How easy is it to make oatmeal?
If you can boil water, you can make it. Heck, if you can tear open a pouch, pour the contents into a bowl, mix it with water and pop it into a microwave oven, you'll quickly have some creamy cooked oats. The only thing difficult about making oatmeal is imagining how someone could possibly make a hash of it. Until someone does.
Please, Sir, I [Don't] Want Some More
As a recent guest ('patient' inaccurately describes my antsy, get-me-the-hell-outta-here state) in one of the Philippines' most modern hospitals, I wasn't expecting to feast like a princess. But neither did I anticipate being fed like a Dickensian pauper, which is how I felt when the cover was lifted off my first breakfast tray.
There, in a pink plastic bowl, was my oatmeal - or something scurrilously appropriating that name. Desultory oats swam in a slurry as thin as bath water and looking just as appetizing. Needing more than the single packet of sugar provided to add flavor, I was tempted to invoke a nuclear option and dump an entire pouch of 3-in-1 instant coffee into the sullen mess. Surely, this was the bowl that put the 'eww' in gruel.
To blame my breakfast in bleh on bad cooking would imply a one-off event and the promise of later improvement, neither of which applied in these circumstances. This gloop went beyond bad cooking and straight into the dark realm of un-cooking: a deliberate act of cookery that strips food of every molecule of taste, texture and appeal, and renders it a joyless blob of alimentation in the names of efficiency and operational costs. This was the poster dish of Institutional Cooking.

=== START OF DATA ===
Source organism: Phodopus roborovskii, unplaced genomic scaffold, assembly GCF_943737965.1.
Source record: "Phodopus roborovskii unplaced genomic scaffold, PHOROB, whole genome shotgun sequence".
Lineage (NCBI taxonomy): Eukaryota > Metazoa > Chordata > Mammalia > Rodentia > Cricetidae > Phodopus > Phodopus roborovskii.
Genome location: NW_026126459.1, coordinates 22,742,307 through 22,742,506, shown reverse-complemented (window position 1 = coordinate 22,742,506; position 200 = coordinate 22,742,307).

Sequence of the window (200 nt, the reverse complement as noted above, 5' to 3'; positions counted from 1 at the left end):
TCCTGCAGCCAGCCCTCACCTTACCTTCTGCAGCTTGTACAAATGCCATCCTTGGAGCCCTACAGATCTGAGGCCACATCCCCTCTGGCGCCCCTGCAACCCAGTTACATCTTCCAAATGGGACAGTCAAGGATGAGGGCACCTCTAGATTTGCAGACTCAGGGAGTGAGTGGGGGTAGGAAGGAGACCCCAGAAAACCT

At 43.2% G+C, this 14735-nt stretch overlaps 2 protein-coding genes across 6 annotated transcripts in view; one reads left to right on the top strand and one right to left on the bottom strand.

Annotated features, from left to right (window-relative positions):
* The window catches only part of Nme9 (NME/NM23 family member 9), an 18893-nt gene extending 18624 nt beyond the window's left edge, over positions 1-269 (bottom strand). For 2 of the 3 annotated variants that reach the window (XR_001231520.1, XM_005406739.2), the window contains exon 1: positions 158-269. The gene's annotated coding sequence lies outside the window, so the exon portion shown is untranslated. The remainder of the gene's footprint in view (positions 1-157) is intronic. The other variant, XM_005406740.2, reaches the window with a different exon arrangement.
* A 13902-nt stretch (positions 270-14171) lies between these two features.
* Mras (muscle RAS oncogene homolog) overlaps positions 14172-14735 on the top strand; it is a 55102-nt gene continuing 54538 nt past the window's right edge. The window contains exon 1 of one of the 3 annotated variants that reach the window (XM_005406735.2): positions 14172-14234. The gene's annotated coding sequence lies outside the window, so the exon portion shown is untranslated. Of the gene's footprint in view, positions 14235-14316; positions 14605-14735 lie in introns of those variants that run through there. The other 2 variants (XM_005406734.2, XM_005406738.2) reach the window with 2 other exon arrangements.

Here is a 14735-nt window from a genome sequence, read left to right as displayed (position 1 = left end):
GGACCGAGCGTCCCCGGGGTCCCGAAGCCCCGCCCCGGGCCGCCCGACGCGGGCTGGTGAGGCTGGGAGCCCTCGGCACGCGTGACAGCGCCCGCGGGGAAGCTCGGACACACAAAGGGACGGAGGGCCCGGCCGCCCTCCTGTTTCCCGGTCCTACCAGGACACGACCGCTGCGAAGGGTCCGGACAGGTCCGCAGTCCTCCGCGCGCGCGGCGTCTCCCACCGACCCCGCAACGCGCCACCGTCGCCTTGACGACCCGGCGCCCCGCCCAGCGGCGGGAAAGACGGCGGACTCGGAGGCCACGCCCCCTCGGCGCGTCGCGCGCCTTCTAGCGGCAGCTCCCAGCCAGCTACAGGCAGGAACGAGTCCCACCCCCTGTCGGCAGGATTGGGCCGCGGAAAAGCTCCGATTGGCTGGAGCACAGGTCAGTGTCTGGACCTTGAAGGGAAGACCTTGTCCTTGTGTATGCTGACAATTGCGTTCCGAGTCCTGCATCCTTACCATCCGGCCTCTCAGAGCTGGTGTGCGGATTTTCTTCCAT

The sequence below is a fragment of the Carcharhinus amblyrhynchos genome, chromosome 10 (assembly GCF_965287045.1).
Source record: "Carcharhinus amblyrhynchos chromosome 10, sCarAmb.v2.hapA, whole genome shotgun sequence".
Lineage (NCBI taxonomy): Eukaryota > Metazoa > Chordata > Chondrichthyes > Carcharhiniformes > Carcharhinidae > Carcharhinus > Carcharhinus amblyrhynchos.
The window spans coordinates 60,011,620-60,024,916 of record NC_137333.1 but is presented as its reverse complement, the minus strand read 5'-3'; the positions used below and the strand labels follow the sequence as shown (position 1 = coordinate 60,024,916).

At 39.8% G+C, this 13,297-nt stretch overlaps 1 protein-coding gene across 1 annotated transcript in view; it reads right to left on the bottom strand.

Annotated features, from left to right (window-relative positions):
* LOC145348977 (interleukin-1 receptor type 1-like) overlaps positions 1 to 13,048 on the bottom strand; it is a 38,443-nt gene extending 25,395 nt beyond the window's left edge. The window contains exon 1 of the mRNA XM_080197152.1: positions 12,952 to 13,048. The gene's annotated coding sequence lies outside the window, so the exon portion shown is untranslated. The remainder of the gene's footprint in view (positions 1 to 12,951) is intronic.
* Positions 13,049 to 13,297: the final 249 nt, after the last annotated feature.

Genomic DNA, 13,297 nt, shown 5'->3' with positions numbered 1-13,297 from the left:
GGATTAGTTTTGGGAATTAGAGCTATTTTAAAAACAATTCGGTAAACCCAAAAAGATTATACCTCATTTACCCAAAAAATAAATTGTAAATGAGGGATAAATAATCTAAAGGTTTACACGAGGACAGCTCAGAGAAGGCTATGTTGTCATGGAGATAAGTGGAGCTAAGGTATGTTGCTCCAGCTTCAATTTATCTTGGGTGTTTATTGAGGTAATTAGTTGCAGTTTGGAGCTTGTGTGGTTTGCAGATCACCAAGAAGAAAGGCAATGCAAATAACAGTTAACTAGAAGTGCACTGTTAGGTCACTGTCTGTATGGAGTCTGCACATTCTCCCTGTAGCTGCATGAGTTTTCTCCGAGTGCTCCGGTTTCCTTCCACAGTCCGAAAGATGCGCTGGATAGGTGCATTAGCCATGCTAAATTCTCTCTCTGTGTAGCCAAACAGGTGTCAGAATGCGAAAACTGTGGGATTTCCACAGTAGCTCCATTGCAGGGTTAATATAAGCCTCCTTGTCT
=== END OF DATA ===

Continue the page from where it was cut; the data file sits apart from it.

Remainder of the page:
[A Tangled definition]
/in-stee-too-shu-nal koo-keeng/: Daily preparation of limited dishes for large numbers of diners in one location, e.g schools, airplanes. A common denominator is a captive audience - students, travelers, prisoners, patients, etc., - who have few to zero alternative choices. The cost of meals is usually part of room and board, e.g. dormitory meal plans, taxpayer-funded incarceration...
As a relatively easy-going eater, I've found that not all institutional cooking is such a soul-wrenching experience. I can't speak to the offerings at correctional facilities, but I've had some satisfying meals at all levels of school cafeteria and I cheerfully, even enthusiastically, accept my tray of airplane food, especially on those fortunate occasions when Mr. Noodle and I have traveled in Business Class on trans-Pacific flights. The in-flight meals during these voyages were actually quite pleasant:
In Good Health
Judging from my medical center meals, however, it seems that hospitals need to play catch-up to provide food that would enliven, rather than dampen, their
In 2011, The Culinary Institute of America in Hyde Park, New York introduced a Foodservice Management in Health Care elective - the first such course offered by any culinary program with an aim toward balancing food quality and nutrition with budgetary constraints in healthcare settings. Students spend time at local hospitals' food services as part of the class in hopes of merging culinary creativity with operational efficiency to provide the kind of food that patients should and want to eat.